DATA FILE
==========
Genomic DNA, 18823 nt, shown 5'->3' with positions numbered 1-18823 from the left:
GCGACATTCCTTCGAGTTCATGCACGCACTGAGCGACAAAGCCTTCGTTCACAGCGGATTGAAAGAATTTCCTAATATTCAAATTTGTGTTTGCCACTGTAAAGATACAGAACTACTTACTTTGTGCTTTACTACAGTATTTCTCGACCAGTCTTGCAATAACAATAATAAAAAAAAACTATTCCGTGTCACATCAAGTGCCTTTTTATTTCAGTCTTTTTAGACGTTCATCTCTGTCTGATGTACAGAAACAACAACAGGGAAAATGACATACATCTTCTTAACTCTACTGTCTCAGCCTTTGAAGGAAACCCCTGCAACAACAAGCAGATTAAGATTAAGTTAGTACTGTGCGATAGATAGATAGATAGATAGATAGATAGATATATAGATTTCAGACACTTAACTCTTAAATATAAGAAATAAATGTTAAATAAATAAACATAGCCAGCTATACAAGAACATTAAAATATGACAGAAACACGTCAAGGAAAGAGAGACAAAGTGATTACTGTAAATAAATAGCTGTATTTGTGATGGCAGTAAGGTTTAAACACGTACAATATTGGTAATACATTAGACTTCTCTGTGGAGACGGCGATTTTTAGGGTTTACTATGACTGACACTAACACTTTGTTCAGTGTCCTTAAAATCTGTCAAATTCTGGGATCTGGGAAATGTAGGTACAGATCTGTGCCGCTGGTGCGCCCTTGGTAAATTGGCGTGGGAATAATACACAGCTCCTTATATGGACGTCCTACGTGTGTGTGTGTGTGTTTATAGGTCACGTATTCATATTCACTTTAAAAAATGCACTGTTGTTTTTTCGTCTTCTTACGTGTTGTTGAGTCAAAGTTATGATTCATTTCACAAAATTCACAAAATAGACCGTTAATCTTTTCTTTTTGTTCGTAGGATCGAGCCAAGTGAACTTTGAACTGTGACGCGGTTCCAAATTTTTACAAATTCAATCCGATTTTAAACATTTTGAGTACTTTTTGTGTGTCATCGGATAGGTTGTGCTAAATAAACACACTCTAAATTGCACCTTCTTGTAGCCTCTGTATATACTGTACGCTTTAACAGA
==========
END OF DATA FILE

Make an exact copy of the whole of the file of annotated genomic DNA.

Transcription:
Genomic DNA, 18823 nt, shown 5'->3' with positions numbered 1-18823 from the left:
GCGACATTCCTTCGAGTTCATGCACGCACTGAGCGACAAAGCCTTCGTTCACAGCGGATTGAAAGAATTTCCTAATATTCAAATTTGTGTTTGCCACTGTAAAGATACAGAACTACTTACTTTGTGCTTTACTACAGTATTTCTCGACCAGTCTTGCAATAACAATAATAAAAAAAAACTATTCCGTGTCACATCAAGTGCCTTTTTATTTCAGTCTTTTTAGACGTTCATCTCTGTCTGATGTACAGAAACAACAACAGGGAAAATGACATACATCTTCTTAACTCTACTGTCTCAGCCTTTGAAGGAAACCCCTGCAACAACAAGCAGATTAAGATTAAGTTAGTACTGTGCGATAGATAGATAGATAGATAGATAGATAGATATATAGATTTCAGACACTTAACTCTTAAATATAAGAAATAAATGTTAAATAAATAAACATAGCCAGCTATACAAGAACATTAAAATATGACAGAAACACGTCAAGGAAAGAGAGACAAAGTGATTACTGTAAATAAATAGCTGTATTTGTGATGGCAGTAAGGTTTAAACACGTACAATATTGGTAATACATTAGACTTCTCTGTGGAGACGGCGATTTTTAGGGTTTACTATGACTGACACTAACACTTTGTTCAGTGTCCTTAAAATCTGTCAAATTCTGGGATCTGGGAAATGTAGGTACAGATCTGTGCCGCTGGTGCGCCCTTGGTAAATTGGCGTGGGAATAATACACAGCTCCTTATATGGACGTCCTACGTGTGTGTGTGTGTGTTTATAGGTCACGTATTCATATTCACTTTAAAAAATGCACTGTTGTTTTTTCGTCTTCTTACGTGTTGTTGAGTCAAAGTTATGATTCATTTCACAAAATTCACAAAATAGACCGTTAATCTTTTCTTTTTGTTCGTAGGATCGAGCCAAGTGAACTTTGAACTGTGACGCGGTTCCAAATTTTTACAAATTCAATCCGATTTTAAACATTTTGAGTACTTTTTGTGTGTCATCGGATAGGTTGTGCTAAATAAACACACTCTAAATTGCACCTTCTTGTAGCCTCTGTATATACTGTACGCTTTAACAGA